Radical Simplicity

Simplicity.

It’s a beautiful ideal. And here, I have a confession: I don’t often live up to my ideals. Who does, really? For all my talk about simplicity, and all of my paring down, I still own eight different scarves. I’ve got a whole rainbow of them, even though I only really need one. Most of them were made for me, by my sister or my college roommate or my wonderful grandma-in-law. I like them all. When I’m not participating in Project 333, I wear them all. And you know what? I think that’s okay.

This is the other truth about paring down, the flip side to the idea that less is better: you don’t have to get rid of anything you really love. To do so, for me at least, would be defeating the purpose of this Project Minify experiment. My goal, in undertaking to change my life, is the same as the tag line on this blog: “sustainability. simplicity. happiness.” If one cancels the other out – simplicity eclipsing happiness, for example – then the experiment is a failure. That hasn’t been my experience at all, as I’ve pared down our possessions and cut back on things like TV and magazines. I’ve felt happier, healthier, and closer to living the way I know I should. So much so that perhaps I’ve ignored the fact that others might not feel the same way about minifying their own lives.

I’ve seen a lot of blog buzz lately about the downsides of minimalism. My what minimalism isn’t post was a response to one of them. A Nina Yau guest post on RowdyKittens about minimalism and abundance. Then there was a wonderful, thoughtful post that considered both sides of the issue on Be More With Less, in which Courtney Carver itemized the potential upsides and downsizeds of minimalism, such as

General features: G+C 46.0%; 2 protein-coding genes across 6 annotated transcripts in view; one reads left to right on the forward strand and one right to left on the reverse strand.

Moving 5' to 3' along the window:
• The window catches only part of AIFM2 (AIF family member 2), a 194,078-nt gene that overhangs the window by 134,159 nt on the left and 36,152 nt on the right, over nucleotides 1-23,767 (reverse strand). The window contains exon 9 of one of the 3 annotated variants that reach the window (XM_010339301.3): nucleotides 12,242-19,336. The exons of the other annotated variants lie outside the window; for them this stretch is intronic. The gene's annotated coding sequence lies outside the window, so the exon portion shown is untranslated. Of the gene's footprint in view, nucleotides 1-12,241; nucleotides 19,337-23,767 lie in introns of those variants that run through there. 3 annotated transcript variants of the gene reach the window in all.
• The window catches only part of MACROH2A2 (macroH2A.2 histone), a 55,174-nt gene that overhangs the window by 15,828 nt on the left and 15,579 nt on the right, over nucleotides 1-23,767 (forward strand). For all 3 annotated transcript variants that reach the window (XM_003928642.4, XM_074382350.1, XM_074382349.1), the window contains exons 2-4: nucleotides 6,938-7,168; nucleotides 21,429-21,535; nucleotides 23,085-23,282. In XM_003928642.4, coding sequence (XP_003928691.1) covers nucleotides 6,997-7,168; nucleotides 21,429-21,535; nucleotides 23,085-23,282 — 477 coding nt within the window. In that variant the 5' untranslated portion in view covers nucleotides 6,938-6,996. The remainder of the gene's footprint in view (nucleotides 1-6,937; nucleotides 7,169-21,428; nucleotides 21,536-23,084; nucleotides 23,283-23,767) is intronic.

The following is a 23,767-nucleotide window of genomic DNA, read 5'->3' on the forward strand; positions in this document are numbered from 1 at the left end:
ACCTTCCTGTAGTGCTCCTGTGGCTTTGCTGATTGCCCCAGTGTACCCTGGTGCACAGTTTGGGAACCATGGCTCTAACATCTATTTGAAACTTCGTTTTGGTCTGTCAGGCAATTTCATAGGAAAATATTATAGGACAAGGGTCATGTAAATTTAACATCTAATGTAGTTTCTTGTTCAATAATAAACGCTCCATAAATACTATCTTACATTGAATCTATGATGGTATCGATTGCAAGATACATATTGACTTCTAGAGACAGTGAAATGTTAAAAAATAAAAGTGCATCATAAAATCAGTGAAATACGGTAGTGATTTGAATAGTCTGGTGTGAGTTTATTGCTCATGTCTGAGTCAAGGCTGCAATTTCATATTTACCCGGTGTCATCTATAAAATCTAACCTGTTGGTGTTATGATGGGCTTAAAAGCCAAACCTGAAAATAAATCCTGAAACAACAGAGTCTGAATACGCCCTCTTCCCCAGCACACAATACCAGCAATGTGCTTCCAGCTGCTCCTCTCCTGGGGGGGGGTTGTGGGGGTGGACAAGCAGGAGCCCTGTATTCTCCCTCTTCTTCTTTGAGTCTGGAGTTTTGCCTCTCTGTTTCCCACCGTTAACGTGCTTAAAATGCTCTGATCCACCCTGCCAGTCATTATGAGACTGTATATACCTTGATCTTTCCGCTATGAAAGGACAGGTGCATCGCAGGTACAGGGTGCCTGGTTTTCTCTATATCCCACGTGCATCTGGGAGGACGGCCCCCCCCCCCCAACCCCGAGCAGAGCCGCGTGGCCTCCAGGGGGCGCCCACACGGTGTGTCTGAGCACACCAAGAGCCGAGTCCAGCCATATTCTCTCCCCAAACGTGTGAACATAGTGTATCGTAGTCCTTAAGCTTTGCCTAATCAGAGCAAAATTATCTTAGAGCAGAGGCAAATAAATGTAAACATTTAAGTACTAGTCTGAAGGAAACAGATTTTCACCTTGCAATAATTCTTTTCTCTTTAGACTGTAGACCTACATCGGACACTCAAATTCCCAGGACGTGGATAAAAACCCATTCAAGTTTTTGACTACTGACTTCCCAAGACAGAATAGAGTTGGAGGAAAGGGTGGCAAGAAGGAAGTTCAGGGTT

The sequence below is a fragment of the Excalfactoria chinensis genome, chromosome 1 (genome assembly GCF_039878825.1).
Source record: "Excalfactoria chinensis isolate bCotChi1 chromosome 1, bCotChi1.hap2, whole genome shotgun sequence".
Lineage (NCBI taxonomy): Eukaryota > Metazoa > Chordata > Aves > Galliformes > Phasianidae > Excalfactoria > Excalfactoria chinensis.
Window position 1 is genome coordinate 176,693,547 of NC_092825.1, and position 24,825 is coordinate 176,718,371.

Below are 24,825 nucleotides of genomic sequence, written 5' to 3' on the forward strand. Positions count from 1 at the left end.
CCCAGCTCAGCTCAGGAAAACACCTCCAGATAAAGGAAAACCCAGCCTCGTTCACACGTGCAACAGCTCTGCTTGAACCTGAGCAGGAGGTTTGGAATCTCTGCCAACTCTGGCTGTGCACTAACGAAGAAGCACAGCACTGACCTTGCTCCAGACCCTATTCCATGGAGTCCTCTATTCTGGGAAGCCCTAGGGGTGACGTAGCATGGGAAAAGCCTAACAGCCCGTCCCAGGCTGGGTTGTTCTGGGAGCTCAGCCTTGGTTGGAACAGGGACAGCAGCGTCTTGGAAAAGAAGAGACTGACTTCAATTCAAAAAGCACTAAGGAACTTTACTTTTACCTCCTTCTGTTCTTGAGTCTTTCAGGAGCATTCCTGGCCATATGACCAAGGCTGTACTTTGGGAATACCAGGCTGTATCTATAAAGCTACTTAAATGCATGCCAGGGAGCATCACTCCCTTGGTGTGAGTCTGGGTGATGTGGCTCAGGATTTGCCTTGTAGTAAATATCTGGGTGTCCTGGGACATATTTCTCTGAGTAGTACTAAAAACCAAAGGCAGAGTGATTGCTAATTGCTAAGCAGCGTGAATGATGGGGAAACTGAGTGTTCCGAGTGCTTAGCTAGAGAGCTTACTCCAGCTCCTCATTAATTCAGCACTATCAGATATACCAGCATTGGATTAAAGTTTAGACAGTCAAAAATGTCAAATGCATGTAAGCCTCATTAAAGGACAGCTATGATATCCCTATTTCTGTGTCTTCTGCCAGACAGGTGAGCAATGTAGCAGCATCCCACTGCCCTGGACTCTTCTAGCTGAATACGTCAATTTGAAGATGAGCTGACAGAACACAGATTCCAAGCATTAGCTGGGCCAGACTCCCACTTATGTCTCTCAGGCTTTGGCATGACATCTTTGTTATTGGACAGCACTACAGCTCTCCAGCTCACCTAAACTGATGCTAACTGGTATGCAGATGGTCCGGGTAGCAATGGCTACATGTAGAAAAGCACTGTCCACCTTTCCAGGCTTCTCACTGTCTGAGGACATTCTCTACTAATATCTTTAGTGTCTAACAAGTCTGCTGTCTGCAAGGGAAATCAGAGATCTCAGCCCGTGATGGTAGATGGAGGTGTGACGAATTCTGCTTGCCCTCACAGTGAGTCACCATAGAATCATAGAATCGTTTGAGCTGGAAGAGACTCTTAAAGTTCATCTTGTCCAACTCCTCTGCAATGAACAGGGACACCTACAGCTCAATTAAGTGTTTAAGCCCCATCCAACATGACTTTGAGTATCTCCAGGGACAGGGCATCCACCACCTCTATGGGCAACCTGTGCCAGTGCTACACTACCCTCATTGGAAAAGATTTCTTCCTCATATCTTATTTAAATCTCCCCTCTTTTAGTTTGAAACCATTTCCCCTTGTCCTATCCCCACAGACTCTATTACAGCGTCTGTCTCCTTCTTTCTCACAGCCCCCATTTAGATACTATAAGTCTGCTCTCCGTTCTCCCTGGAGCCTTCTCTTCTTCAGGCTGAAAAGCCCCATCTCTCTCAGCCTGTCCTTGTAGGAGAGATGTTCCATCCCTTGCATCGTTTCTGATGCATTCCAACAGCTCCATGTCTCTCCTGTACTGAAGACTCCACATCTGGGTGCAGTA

• Upside: Kill your TV and free up several hours a day. Downside: Spend all your new free time on Hulu, Netflix or Facebook.
  • Upside: Count your stuff as a tool to declutter. Downside: Become obsessed with counting your stuff.
  • Upside: Confidence in living with less. Downside: Arrogance in living with less.

She makes a great point. Cutting things out isn’t going to make you happier. What you replace them with matters, too. If you cut out TV because you felt it was a time suck (that’s why I gave it up), you need to replace it with something that isn’t also a waste. Yoga, or volunteering, or reading a book. For me, the good habit that replaced my bad TV habit was spending time with friends and with my husband. And let us not forget baking, far more engaging and fun than TV ever was:

Plus, when I’m done baking, I have something to show for it! (And here’s the very un-minimalist recipe for these cupcakes, which were delicious!)

And as for counting one’s stuff? It’s a feature of a number of minimalist blogs, many of them based on The 100 Thing Challenge. I really love the goal of it. I’m still deciding whether or not it’s something I want to try. For some people, it looks like a useful tool – a way to quantify the hold stuff has over their lives and determine what “enough” feels like.  But I wondered about the possibility that for me it would devolve into obsessive stuff counting. Counting my stuff is something I’ve generally avoided, except when deciding what to give up (sometimes realizing that I own 13 mixing bowls helps me let go of a few of them). Then I started Project 333, and numbered my clothes. That’s how I know how many scarves I have.

The point of my minify experiment, though, isn’t to eliminate all but 100 personal items, or 33 items of clothing. Those are arbitrary numbers, meant only to help us figure out what enough feels like. And THAT – recognizing and achieving “enough”, rather than being buried under “too much” – is the point of this experiment. Not radical asceticism, or even radical minimalism. Just radical, beautiful simplicity – a life that contains only what you need, or love, and not what you don’t. I’ve realized, in reflecting on what Tyler Tervooren was saying, that I agree with him. Less is not the goal – that’s just the path some of us have chosen, to get to the common goal, which is a better quality of life, a healthier planet, and a sense of enough.

In her beautiful conclusion to her Downside of Minimalism post, Carver wrote, “…let the focus be on how you treat people, and live your life, instead of how much stuff you have or don’t have.” Well put.

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